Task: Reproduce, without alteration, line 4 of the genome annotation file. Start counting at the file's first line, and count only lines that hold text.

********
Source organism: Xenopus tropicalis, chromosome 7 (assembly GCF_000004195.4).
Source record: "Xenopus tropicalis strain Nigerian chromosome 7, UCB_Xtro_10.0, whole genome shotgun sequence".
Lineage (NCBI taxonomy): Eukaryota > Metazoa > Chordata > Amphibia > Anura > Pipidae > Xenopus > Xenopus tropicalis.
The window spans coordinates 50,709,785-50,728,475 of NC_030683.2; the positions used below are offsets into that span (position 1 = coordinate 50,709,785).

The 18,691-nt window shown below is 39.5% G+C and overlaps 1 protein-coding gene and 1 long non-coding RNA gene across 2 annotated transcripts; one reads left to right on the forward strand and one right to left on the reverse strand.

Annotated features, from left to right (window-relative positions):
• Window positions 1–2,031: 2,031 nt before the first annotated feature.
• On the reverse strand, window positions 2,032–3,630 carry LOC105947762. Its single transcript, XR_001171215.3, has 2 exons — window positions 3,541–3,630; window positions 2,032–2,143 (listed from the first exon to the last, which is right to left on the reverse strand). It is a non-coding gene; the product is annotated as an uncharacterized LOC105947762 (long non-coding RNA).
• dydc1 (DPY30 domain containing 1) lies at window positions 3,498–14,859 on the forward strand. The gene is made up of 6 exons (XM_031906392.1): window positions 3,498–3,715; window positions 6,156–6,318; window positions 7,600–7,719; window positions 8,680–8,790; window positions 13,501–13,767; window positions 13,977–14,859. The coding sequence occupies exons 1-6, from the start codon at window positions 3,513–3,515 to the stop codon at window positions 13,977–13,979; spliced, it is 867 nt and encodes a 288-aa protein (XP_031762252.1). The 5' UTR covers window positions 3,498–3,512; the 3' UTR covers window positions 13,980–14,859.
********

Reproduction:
The window spans coordinates 50,709,785-50,728,475 of NC_030683.2; the positions used below are offsets into that span (position 1 = coordinate 50,709,785).